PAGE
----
Will Croatia and Greece be the winners after COVID-19 crisis?

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The often sunny Greece found itself in a problem this summer because of the coronavirus pandemic and same goes for Croatia. However, both countries could exit the crisis as winners. Since the situation was very serious, the institute for public health issued useful guidelines even before the arrival of tourist from Wuhan in late January. The people were concerned, but not frightened too much as Croatia started to implement restrictive measures in advance. In late February/early March, local media raised concern because some of the Chinese workers constructing Pelješac Bridge might have returned from virus affected areas in China. The first Croatian case of the coronavirus was confirmed on February 25th, almost a month after Italy and United Kingdom.

In unfortunate series of events, the virus spreading started with a bunch of fans attending the game in Italy and letting the virus to spread by cheering, hugging and being in a close contact with each other. The result was one of the biggest outbreaks in Bergamo where Atalanta are based. Both Greece and Croatia reacted swiftly and properly as there was only one day apart between first confirmed cases in those two countries. Greek Prime Minister Kyriakos Mitsotakis imposed tighter restrictions over a period of weeks and it was made clear that no exceptions could be made. Since late February, only time Greeks have been allowed to leave their homes for essential work, buying food or walking the dog. In Croatia, after the first case was confirmed, officials made it difficult to enter the country so that the virus risk could be reduced to minimum. Although Croatia is a member of the European Union, it is still not a part of Schengen border free area. Despite criticism from Slovenia for imposing border regulations, it had no compunction about presenting “health checks” at border crossings.

For Croatia, the rules of re-entering the country were simple, everyone who comes from abroad have to be confined to quarantine or self isolation if they entered Croatia. Many people went through the quarantine period without a problem. Most commercial and cultural activity had ceased by mid –March. There were numerous reminders through the media to ask citizens that responsible behavior is crucial in times like this. With time passing, migrating between counties and municipalities became banned unless the people obtained “e-pass” to travel. If the citizens had a good reason to visit another town/municipality, e – pass was approved. Greek enforcement presented similar strict measures and over 60.000 fines were issued. But, one of the biggest challenges for Greece was to organize Easter holiday without breaching antivirus regulations. According to Greek orthodox ritual, priests offer holy communion using the same spoon. Although the Church insisted that people cannot contract the virus form the holy communion, eventually all liturgies took place behind closed doors (with the few unnecessary exceptions).

The current situation is that both Croatia and Greece are trying to find a way to ease up the introduced restrictions and, in the same time, keep tourist safe from the malicious virus. The problem for Croatia is not how to keep foreigners out, but how to bring them back in. Clusters of tourists through July and August are essential for Croatian’s economy growth. As for Greece, the country just started to recover from the eight year financial crisis when the lockdown was imposed. To save season, Croatia needs cooperation from its neighbors, especially Slovenia. Slovenians rank second only to Germans in terms of the number of nights they spend in Croatia. People from Northern Europe who use road corridors to reach Istria, Kvarner and Dalmatia have to cross Slovenia. To sort the situation, the ministers of Croatia and Slovenia met last week in Zagreb. The purpose was to make up a plan to allow Slovenians to travel across Croatia’s borders by the end of this month. Greece has a similar concern and it is looking for ways to allow its tourists to reach the country by road. The question is: When will the holiday flights resume? The country is currently focused on getting the European Union to set common rules that would allow people to travel for holidays. If that doesn’t work, “We will first see domestic tourism, then tourists from neighboring countries and then the middle distance countries and long distance ones. Traveling by road will be safer initially than flying and we’ll see that kind of tourists earlier.” Traditional markets like Germany, United Kingdom, and United States will probably be replaced by countries that are in Greek’s and Croatian’s close proximity.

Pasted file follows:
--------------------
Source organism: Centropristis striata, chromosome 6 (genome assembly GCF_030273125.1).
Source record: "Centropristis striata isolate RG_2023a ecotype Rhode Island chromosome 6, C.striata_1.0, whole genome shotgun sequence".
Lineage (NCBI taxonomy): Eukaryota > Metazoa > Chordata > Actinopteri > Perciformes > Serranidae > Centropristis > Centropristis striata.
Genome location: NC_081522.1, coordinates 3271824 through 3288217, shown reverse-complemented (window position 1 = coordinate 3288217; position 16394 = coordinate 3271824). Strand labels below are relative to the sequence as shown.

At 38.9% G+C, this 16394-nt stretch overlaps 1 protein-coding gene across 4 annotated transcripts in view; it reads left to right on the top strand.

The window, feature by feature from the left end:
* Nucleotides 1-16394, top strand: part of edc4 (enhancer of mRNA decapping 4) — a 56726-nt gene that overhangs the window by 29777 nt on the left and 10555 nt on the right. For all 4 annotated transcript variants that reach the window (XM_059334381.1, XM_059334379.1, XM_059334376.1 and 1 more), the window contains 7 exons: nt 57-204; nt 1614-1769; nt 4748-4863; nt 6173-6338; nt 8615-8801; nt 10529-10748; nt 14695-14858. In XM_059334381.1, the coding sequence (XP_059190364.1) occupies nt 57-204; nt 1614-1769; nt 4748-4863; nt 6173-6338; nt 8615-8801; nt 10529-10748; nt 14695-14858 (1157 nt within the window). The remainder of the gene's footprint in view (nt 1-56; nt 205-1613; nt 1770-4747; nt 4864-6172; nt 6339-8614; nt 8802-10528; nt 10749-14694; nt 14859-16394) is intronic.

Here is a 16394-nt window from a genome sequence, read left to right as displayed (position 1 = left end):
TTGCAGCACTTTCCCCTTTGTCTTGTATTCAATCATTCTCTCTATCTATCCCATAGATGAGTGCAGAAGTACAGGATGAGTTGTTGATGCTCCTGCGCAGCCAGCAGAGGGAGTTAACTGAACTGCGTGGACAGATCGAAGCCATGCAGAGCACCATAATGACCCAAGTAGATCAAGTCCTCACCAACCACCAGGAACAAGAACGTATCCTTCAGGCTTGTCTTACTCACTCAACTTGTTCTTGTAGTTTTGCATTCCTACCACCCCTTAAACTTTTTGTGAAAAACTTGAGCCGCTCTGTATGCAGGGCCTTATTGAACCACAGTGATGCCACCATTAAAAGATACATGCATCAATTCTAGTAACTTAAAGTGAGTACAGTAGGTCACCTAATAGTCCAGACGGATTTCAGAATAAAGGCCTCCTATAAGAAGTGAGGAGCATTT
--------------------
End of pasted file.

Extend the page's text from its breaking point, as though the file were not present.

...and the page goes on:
We sincerely hope that this period of isolation made people more responsible than before. Tourism may be blocked by long queues on borders, but it will enable safer entering in Croatian country. Many of the touristic content in Greece and Croatia will not be available this summer, but we have to wait for decisions from the both countries to see what we could do and what we would not.  Hopefully, we will all enjoy gorgeous beaches and spots along the coast soon as the future looks bright ahead of us. Croatian boarders are open again starting 11th May but only travel with good reason is permitted. Hopefully soon we will be able to take in tourists from all over the globe but despite when it happens the tourism will have to adopt to new rules and regulations.

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